Rural Physician Training Programs Can Inspire Future Rural Practice
After medical school students spent a summer practicing in a rural community, they were more likely to enter family practice residency training and begin their medical careers in a rural location, according to a recent study.
The study, published in Academic Medicine, looked at the University of Missouri School of Medicine's Summer Community Program, part of the school's Rural Track Pipeline Program. Program participants spend four to eight weeks training in a rural community in the summer between their first two years of medical school.
As part of the study, researchers interviewed 229 program participants from 1996 to 2010 and calculated how many chose to become family medicine physicians and where they chose to start their careers.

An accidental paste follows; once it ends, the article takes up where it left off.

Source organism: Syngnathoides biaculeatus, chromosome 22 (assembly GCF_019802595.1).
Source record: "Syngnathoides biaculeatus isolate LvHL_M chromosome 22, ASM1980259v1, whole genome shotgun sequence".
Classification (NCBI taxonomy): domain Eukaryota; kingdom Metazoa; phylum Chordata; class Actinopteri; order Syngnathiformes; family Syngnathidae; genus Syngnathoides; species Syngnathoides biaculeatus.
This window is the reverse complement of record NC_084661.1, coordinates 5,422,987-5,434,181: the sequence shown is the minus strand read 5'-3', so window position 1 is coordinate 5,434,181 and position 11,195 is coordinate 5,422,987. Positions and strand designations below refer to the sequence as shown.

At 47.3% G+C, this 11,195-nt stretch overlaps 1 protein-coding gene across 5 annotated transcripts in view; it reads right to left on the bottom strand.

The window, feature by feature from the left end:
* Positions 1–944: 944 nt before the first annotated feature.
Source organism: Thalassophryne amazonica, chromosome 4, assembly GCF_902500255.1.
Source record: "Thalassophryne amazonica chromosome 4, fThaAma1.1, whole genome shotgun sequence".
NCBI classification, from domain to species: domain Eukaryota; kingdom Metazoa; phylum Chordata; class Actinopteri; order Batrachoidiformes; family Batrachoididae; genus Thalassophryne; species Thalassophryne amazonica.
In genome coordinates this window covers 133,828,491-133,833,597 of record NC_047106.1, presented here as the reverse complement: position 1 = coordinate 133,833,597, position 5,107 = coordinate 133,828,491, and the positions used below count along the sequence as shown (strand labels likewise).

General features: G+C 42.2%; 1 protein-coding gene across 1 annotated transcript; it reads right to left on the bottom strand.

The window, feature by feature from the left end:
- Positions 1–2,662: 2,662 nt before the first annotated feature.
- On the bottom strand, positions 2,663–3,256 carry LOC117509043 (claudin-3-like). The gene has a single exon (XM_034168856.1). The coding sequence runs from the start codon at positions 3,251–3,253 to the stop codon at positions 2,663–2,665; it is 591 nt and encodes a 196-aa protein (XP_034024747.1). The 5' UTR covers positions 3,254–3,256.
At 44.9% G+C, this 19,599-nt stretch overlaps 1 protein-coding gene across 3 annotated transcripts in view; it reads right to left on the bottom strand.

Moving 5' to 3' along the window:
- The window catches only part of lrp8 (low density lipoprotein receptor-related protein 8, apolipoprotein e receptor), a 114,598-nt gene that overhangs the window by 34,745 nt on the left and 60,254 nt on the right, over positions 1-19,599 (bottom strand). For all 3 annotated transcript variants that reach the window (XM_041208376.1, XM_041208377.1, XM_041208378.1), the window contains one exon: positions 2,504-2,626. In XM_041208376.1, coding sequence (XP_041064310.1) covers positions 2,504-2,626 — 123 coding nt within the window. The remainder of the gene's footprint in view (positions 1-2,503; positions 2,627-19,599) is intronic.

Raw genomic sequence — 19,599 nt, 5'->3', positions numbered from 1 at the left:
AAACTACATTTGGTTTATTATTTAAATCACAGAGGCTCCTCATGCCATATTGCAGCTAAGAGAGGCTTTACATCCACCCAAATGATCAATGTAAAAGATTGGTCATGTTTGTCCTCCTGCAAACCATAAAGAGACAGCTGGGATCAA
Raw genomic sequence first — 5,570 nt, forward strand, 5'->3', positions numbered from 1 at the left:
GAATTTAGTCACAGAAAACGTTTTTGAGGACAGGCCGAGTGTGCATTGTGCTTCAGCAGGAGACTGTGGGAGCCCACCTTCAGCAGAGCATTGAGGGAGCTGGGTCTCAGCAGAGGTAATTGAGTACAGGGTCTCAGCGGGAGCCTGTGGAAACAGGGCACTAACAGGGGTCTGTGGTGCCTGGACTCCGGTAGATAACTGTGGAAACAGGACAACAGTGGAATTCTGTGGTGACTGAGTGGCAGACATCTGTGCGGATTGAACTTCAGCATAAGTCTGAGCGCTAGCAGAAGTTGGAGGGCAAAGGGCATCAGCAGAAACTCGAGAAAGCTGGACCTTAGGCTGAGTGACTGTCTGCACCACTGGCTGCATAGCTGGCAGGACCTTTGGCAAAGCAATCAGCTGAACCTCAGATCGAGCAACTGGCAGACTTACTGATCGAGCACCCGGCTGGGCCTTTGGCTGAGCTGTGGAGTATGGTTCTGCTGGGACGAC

After going through the rural training program, 72 percent of participants were more interested in rural medicine than before the program. Participants were 30 percent more likely to enter primary care residency training when compared with nonparticipants, and twice as likely to choose family medicine specifically. Additionally, 46 percent of participants chose a rural location to practice in after residency.
Nationally, only about 10 percent of physicians practice in rural areas, and less than 3 percent of entering medical students plan to practice in a rural area or small town, according to the news release.
"We developed the Summer Community Program in 1995 to address this issue. The outcome of our study shows that not only is our program working here in Missouri, but replicating it throughout the country may increase interest in rural medicine and address rural physician workforce needs elsewhere," Kevin Kane, MD, a professor of family and community medicine at the MU School of Medicine and lead study author, said in the news release.
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